A recent academic paper examined how the composition of mutual fund boards and the use of affiliated lending agents correlate with security lending returns. The paper states:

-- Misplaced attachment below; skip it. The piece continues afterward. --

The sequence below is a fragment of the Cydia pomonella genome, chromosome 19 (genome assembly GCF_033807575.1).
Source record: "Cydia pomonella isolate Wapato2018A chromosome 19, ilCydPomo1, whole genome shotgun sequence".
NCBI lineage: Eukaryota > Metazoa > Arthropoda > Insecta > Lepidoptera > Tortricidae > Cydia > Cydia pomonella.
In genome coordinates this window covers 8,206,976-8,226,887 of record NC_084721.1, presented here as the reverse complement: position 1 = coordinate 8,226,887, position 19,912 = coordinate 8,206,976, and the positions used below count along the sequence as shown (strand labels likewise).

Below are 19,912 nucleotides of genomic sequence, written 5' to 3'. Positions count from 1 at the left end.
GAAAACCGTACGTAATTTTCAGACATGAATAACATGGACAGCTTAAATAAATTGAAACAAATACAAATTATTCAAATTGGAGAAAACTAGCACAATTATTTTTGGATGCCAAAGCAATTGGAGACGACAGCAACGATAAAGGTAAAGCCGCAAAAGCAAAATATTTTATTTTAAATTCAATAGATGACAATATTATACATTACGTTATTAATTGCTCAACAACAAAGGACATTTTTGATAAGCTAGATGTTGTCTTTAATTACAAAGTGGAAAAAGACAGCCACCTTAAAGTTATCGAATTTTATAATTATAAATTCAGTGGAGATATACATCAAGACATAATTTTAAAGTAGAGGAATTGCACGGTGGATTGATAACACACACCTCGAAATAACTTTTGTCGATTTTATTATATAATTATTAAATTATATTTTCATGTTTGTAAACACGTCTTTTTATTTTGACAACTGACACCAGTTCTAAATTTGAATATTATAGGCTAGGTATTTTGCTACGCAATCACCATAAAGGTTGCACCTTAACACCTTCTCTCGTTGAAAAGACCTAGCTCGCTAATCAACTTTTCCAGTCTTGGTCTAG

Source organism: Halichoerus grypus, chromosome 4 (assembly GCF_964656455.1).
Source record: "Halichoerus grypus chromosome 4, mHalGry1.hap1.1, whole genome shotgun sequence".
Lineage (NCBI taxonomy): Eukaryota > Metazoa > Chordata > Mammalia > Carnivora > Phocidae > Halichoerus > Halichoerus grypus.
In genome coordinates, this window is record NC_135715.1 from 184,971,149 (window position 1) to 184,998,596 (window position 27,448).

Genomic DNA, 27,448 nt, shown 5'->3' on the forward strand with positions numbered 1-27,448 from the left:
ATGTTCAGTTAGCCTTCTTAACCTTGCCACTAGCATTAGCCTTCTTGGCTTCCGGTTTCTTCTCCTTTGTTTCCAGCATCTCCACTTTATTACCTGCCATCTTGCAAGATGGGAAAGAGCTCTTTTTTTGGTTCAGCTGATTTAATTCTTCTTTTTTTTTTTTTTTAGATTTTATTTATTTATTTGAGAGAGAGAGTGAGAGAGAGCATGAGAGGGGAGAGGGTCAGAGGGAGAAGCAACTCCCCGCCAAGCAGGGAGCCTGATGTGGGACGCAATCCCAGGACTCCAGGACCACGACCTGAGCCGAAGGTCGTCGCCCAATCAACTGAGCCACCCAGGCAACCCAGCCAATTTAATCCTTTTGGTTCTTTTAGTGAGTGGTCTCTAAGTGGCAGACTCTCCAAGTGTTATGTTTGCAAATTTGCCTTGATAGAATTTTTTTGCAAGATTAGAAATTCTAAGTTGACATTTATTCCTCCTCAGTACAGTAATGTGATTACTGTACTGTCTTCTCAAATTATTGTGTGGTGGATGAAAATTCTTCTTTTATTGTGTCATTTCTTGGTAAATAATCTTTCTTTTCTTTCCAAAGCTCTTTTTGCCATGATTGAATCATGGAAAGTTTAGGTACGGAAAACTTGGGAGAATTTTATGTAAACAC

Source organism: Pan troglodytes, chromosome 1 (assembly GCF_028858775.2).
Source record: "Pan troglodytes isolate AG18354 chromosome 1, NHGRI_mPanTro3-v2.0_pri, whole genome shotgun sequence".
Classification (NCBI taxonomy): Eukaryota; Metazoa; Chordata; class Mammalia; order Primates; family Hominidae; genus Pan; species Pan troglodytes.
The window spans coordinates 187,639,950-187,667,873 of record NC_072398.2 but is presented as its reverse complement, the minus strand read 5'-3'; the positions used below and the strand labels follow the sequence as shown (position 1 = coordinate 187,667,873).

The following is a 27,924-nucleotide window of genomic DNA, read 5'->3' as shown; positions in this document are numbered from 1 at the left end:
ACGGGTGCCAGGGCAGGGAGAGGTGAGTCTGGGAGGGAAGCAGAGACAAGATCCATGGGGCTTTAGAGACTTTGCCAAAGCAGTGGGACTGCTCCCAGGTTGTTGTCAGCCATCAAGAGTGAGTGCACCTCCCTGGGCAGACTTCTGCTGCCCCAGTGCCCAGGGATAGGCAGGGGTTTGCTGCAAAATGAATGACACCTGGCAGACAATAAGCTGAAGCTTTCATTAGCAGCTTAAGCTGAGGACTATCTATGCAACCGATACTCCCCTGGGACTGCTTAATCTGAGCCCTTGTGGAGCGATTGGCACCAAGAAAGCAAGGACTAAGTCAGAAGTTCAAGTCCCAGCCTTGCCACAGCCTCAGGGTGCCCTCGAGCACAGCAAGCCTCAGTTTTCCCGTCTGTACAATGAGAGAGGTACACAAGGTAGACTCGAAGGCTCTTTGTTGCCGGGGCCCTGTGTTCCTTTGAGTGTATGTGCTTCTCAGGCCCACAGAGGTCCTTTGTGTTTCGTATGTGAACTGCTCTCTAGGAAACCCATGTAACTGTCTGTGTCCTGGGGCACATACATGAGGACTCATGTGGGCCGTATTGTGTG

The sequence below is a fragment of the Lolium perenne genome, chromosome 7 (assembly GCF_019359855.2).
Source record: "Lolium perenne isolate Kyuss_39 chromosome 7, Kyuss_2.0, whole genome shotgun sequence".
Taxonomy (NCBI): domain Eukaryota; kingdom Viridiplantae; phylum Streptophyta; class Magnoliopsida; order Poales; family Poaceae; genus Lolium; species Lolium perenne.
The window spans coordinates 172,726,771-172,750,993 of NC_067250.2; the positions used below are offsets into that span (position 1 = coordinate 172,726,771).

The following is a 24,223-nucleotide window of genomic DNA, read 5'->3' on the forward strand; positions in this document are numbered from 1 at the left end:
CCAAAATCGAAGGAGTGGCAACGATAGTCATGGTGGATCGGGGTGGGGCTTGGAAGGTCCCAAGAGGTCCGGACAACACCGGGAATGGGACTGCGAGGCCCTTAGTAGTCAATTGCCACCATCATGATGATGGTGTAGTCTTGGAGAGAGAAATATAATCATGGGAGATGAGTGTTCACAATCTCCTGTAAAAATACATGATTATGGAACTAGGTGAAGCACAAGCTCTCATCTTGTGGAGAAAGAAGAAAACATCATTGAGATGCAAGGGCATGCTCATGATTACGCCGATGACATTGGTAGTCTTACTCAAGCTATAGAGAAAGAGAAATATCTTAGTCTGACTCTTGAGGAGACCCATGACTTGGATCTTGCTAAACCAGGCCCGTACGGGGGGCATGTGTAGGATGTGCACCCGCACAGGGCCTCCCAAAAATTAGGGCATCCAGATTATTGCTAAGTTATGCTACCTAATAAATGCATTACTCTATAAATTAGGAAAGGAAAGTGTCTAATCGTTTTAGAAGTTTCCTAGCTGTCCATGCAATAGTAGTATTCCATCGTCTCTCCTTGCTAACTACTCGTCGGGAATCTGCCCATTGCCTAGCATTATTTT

Using manually collected security lending index mutual fund data covering the period from 2003 to 2009, we find that security lending returns are dramatically lower when funds use sponsor affiliated lending agents, when mutual fund boards are larger, and when director pay is high. In contrast, we find more independent boards, more gender diverse boards, and boards whose directors own more shares of the funds they oversee are all associated with higher lending returns. Additional testing reveals that security lending returns are significantly higher when funds administer their own lending programs. These results have implications for mutual fund boards as they consider lending proposals from affiliated agents and for possible future regulatory actions.